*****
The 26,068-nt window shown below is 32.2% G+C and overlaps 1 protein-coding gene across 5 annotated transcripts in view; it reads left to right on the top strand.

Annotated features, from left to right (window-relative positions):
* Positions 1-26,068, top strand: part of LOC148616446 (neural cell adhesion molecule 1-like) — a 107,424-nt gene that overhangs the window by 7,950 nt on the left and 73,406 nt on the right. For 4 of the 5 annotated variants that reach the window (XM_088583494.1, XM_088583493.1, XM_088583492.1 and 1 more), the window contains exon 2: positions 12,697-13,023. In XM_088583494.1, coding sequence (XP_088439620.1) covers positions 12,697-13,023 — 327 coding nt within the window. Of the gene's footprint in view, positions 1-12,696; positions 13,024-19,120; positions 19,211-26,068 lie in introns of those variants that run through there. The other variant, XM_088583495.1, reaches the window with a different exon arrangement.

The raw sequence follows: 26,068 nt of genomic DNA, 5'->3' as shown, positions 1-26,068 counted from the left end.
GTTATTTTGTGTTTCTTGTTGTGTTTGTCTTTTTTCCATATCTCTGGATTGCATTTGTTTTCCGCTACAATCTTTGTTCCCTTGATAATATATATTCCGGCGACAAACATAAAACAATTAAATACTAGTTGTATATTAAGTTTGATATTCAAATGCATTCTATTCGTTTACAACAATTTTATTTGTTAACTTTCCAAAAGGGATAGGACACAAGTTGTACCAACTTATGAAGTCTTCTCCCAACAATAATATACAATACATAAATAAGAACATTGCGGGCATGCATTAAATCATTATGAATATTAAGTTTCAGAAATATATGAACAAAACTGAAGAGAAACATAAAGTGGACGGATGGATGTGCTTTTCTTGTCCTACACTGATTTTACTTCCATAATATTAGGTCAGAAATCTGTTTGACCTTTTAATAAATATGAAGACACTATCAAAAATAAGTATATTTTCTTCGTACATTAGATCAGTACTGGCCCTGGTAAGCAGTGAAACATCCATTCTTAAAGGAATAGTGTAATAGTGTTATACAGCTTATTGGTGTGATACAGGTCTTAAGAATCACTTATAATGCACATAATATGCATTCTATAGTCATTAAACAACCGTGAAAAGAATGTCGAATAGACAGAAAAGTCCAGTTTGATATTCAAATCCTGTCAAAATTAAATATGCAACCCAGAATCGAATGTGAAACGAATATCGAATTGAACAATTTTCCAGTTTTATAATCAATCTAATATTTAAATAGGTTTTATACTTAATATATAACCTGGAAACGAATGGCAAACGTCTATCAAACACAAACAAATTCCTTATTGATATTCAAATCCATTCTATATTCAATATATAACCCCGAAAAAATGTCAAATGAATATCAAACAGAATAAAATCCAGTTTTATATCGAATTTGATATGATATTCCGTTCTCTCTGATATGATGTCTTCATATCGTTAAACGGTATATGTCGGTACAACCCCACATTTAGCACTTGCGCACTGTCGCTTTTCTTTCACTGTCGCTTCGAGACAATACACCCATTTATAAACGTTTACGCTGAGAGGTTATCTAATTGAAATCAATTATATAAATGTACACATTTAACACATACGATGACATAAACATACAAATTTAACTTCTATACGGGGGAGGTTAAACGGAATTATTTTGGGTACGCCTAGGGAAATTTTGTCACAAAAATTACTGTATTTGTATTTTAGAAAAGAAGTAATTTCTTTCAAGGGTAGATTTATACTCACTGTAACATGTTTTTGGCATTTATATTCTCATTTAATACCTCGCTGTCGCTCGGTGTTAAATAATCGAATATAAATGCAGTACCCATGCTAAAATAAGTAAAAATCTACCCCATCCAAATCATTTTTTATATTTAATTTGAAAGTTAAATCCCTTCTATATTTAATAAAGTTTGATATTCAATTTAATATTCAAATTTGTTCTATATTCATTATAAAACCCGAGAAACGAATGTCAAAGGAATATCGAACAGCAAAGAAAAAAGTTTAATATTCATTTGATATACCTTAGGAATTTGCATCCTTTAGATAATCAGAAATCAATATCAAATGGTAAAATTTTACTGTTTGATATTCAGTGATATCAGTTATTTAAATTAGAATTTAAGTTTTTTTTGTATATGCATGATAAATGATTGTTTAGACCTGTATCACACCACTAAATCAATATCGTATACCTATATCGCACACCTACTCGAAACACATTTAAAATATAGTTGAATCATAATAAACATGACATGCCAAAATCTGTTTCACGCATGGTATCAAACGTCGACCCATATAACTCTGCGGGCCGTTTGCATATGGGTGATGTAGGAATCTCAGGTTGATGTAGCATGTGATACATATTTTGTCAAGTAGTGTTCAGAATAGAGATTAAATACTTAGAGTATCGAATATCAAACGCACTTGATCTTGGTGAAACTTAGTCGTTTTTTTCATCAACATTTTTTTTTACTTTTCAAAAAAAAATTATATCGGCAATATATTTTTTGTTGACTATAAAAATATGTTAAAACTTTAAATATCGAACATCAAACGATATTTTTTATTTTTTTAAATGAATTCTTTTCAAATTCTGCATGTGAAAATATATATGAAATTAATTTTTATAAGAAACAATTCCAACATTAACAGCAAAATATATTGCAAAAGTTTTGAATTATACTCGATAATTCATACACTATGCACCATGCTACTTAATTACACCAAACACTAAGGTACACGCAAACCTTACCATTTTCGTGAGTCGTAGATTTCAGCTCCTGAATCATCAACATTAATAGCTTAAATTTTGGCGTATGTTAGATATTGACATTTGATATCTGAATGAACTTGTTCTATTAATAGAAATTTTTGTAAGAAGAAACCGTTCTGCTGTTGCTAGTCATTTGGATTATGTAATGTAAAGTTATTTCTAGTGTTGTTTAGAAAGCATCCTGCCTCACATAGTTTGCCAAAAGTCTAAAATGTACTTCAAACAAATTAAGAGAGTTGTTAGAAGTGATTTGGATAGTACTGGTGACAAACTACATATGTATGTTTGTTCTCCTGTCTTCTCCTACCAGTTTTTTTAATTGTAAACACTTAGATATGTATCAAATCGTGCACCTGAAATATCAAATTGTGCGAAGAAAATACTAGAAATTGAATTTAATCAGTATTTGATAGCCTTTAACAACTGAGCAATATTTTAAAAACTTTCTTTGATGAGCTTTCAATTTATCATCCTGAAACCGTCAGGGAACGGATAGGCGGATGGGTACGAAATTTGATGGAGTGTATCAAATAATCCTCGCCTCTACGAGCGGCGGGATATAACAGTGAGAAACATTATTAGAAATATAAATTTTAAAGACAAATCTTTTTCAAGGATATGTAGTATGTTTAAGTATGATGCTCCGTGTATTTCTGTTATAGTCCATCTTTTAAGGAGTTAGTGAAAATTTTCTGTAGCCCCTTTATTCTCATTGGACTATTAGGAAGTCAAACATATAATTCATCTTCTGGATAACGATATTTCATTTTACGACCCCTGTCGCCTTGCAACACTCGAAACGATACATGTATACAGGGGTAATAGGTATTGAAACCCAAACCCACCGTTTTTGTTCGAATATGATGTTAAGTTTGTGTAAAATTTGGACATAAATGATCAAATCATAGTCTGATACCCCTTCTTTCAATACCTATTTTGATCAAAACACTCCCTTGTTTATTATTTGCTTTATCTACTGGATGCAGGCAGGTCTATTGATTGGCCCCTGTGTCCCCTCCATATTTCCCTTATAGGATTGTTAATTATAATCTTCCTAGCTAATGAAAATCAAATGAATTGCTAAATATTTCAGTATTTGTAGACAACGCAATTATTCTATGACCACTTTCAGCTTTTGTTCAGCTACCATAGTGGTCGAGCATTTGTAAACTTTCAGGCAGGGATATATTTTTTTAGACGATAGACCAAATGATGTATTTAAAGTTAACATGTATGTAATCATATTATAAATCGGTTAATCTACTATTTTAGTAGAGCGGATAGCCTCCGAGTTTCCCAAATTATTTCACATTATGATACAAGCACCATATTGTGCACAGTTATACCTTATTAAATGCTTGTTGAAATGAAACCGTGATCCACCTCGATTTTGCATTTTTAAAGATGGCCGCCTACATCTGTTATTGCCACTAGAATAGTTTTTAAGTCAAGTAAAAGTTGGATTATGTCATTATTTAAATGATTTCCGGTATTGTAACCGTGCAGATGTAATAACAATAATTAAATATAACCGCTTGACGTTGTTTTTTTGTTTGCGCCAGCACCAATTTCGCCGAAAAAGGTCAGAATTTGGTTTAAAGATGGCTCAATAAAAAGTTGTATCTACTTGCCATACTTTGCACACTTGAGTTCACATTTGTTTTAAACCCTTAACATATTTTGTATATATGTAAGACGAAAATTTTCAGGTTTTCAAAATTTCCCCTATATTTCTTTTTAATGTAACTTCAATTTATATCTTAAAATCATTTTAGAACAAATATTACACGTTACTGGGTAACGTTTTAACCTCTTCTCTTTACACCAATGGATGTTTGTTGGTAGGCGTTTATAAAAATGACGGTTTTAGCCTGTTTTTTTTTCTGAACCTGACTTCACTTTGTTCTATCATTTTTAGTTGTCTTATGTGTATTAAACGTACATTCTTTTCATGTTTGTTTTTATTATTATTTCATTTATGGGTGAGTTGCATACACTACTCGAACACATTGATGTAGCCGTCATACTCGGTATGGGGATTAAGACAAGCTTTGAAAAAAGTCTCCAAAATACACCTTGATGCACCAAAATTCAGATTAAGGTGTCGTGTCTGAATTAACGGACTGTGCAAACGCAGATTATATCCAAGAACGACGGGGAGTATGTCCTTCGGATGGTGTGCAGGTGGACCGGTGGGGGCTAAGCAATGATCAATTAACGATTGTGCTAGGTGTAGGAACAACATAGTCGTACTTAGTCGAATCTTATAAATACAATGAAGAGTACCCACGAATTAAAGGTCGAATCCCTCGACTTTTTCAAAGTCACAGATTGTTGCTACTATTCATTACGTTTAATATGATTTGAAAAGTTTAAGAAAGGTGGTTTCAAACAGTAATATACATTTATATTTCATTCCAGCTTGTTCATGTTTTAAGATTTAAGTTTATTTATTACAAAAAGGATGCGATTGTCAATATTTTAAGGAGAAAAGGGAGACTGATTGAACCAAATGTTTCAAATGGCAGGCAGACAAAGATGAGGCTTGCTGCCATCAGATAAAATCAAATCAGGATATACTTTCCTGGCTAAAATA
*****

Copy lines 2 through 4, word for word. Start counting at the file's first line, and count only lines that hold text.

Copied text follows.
Annotated features, from left to right (window-relative positions):
* Positions 1-26,068, top strand: part of LOC148616446 (neural cell adhesion molecule 1-like) — a 107,424-nt gene that overhangs the window by 7,950 nt on the left and 73,406 nt on the right. For 4 of the 5 annotated variants that reach the window (XM_088583494.1, XM_088583493.1, XM_088583492.1 and 1 more), the window contains exon 2: positions 12,697-13,023. In XM_088583494.1, coding sequence (XP_088439620.1) covers positions 12,697-13,023 — 327 coding nt within the window. Of the gene's footprint in view, positions 1-12,696; positions 13,024-19,120; positions 19,211-26,068 lie in introns of those variants that run through there. The other variant, XM_088583495.1, reaches the window with a different exon arrangement.

The raw sequence follows: 26,068 nt of genomic DNA, 5'->3' as shown, positions 1-26,068 counted from the left end.